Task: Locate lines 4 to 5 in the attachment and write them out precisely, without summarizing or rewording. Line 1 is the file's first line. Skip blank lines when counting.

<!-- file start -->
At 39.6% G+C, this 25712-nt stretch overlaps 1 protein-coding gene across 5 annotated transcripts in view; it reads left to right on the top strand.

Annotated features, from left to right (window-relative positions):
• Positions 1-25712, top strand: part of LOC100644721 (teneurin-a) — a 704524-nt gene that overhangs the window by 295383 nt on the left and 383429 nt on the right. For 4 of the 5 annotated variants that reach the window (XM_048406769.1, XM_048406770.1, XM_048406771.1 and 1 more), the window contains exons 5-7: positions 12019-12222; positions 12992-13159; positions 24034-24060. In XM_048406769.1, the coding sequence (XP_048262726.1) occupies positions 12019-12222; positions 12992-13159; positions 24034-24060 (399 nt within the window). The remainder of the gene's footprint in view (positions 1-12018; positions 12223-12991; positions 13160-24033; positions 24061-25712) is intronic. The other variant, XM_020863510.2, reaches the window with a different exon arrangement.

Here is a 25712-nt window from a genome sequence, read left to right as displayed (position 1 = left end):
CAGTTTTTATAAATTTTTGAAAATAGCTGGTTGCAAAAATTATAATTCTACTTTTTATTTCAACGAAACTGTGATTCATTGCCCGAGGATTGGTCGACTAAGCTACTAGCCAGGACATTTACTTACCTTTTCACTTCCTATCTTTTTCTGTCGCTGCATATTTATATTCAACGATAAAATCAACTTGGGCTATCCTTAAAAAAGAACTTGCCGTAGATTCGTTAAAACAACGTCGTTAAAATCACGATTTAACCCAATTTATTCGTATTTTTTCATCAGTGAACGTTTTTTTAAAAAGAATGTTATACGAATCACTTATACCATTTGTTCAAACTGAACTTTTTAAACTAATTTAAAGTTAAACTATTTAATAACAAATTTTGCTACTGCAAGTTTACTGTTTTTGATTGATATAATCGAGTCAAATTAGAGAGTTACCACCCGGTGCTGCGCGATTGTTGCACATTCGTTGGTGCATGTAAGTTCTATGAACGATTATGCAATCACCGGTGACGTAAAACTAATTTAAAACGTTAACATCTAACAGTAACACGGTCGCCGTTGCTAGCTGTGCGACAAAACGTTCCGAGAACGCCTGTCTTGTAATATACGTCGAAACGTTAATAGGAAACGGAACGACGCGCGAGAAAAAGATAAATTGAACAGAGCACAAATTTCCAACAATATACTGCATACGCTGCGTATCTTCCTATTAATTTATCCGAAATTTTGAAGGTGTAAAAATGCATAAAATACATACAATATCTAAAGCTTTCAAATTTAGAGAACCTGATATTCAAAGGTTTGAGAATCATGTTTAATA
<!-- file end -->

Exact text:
Here is a 25712-nt window from a genome sequence, read left to right as displayed (position 1 = left end):
CAGTTTTTATAAATTTTTGAAAATAGCTGGTTGCAAAAATTATAATTCTACTTTTTATTTCAACGAAACTGTGATTCATTGCCCGAGGATTGGTCGACTAAGCTACTAGCCAGGACATTTACTTACCTTTTCACTTCCTATCTTTTTCTGTCGCTGCATATTTATATTCAACGATAAAATCAACTTGGGCTATCCTTAAAAAAGAACTTGCCGTAGATTCGTTAAAACAACGTCGTTAAAATCACGATTTAACCCAATTTATTCGTATTTTTTCATCAGTGAACGTTTTTTTAAAAAGAATGTTATACGAATCACTTATACCATTTGTTCAAACTGAACTTTTTAAACTAATTTAAAGTTAAACTATTTAATAACAAATTTTGCTACTGCAAGTTTACTGTTTTTGATTGATATAATCGAGTCAAATTAGAGAGTTACCACCCGGTGCTGCGCGATTGTTGCACATTCGTTGGTGCATGTAAGTTCTATGAACGATTATGCAATCACCGGTGACGTAAAACTAATTTAAAACGTTAACATCTAACAGTAACACGGTCGCCGTTGCTAGCTGTGCGACAAAACGTTCCGAGAACGCCTGTCTTGTAATATACGTCGAAACGTTAATAGGAAACGGAACGACGCGCGAGAAAAAGATAAATTGAACAGAGCACAAATTTCCAACAATATACTGCATACGCTGCGTATCTTCCTATTAATTTATCCGAAATTTTGAAGGTGTAAAAATGCATAAAATACATACAATATCTAAAGCTTTCAAATTTAGAGAACCTGATATTCAAAGGTTTGAGAATCATGTTTAATA